**four color theorem**states that every possible geographical map can be colored with at most four colors in such a way that no two adjacent regions receive the same color. Two regions are called

*adjacent*if they share a border segment, not just a point.

This theorem was conjectured in 1853 by Francis Guthrie. It is obvious that three colors are completely inadequate, and it is not difficult to prove that five colors are sufficient to color a map. However, it was not until 1977 that the conjecture was finally proven by Kenneth Appel and Wolfgang Haken. They were assisted in some algorithmic work by J. Koch.

The proof reduced the infinitude of possible maps to 1,936 configurations (later reduced to 1,476) which had to be checked one by one by computer. The work was independently double checked with different programs and computers. In 1996, Neil Robertson, Daniel Sanders, Paul Seymour and Robin Thomas produced a similar proof which required checking 633 special cases. This new proof also contains parts which require the use of a computer and are impractical for humans to check alone.

The four color theorem was the first major theorem to be proven using a computer, and the proof was not accepted by all mathematicians because it could not directly be verified by a human. Ultimately, one had to have faith in the correctness of the compiler and hardware executing the program used for the proof. See experimental mathematics.

The lack of mathematical elegance was another factor; to paraphrase comments of the time "a good mathematical proof is like a poem -- this is a telephone directory!"

Table of contents |

2 Generalizations 3 Real world counter examples |

### Formal statement in graph theory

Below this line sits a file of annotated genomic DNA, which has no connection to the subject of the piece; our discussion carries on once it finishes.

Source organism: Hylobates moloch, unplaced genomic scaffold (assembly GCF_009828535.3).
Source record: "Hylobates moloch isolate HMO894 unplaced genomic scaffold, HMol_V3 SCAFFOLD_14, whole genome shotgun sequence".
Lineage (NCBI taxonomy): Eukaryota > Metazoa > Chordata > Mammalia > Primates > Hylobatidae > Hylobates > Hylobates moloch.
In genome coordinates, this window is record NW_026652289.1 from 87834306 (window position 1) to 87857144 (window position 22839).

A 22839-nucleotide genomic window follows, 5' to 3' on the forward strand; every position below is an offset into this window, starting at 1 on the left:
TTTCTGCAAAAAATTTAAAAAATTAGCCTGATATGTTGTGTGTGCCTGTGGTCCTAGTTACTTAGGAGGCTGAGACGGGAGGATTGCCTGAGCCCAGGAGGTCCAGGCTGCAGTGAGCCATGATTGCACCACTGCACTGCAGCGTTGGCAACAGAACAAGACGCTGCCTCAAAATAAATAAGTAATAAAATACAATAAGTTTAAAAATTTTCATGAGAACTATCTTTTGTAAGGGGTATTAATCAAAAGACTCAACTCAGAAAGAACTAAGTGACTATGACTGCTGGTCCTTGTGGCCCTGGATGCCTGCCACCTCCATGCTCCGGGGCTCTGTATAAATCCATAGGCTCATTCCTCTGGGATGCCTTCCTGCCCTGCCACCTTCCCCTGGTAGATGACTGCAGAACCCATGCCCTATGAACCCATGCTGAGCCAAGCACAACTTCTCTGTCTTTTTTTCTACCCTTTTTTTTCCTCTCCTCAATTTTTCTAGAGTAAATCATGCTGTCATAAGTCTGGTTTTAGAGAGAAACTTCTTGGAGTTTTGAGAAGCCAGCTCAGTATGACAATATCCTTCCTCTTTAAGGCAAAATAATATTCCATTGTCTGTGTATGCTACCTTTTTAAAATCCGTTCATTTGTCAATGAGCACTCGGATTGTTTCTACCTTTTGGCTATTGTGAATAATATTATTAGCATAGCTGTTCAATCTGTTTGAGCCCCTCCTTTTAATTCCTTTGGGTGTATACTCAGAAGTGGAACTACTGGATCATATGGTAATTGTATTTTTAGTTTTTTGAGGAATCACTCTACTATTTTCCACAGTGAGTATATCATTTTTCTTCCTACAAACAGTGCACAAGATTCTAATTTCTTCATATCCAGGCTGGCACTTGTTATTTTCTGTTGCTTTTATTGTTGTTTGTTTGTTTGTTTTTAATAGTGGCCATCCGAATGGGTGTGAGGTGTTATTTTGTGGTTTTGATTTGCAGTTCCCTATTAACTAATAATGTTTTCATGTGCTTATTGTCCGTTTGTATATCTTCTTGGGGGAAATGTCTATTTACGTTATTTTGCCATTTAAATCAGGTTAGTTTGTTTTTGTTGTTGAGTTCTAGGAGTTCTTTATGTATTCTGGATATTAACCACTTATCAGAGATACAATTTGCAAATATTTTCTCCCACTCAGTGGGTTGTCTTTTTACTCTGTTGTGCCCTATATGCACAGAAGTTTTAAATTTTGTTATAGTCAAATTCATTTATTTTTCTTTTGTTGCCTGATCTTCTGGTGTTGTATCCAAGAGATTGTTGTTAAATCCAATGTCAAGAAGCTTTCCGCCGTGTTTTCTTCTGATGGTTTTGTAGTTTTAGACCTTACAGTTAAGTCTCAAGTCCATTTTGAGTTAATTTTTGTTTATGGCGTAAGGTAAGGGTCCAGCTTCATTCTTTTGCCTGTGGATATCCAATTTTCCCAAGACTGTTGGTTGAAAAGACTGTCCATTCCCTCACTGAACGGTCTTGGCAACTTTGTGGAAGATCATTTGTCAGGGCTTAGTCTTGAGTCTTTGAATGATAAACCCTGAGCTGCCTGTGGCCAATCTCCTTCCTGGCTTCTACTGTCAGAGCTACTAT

To formally state the theorem, it is easiest to rephrase it in graph theory. It then states that the vertices of every planar graph can be colored with at most four colors so that no two adjacent vertices receive the same color. Or "every planar graph is four-colorable" for short. Here, every region of the map is replaced by a vertex of the graph, and two vertices are connected by an edge if and only if the two regions share a border segment.

### Generalizations

One can also consider the coloring problem on surfaces other than the plane. The problem on the sphere is equivalent to that on the plane. For closed (orientable or non-orientable) surfaces with positive genus, the maximum number *p* of colors needed depends on the surface's Euler characteristic χ according to the formula

### Real world counter examples

----------- | | | | D | C | --| ---- | | | | | | | --| A | | ----| | ---- | | | | B | | | A | ------ ---- ----| E | ------------where the two regions labeled 'A' belong to the same country. Five colors are required if those two regions are to receive the same color. Similarly, one can construct maps that require an arbitrary high number of colors.

**References:**

- Appel, K. and Haken, W.,
*Every Planar Map is Four-Colorable.*Providence, RI: American Mathematical Society, 1989 - O'Connor and Robertson,
*History of the Four Color Theorem*, MacTutor project, http://www-groups.dcs.st-and.ac.uk/~history/HistTopics/The_four_colour_theorem.html - Saaty and Kainen,
*The Four Color Problem: Assaults and Conquest*(ISBN 0-486-65092-8) - Robin Thomas, An Update on the Four-Color Theorem,
*Notices of the American Mathematical Society*, Volume 45, number 7 (August 1998)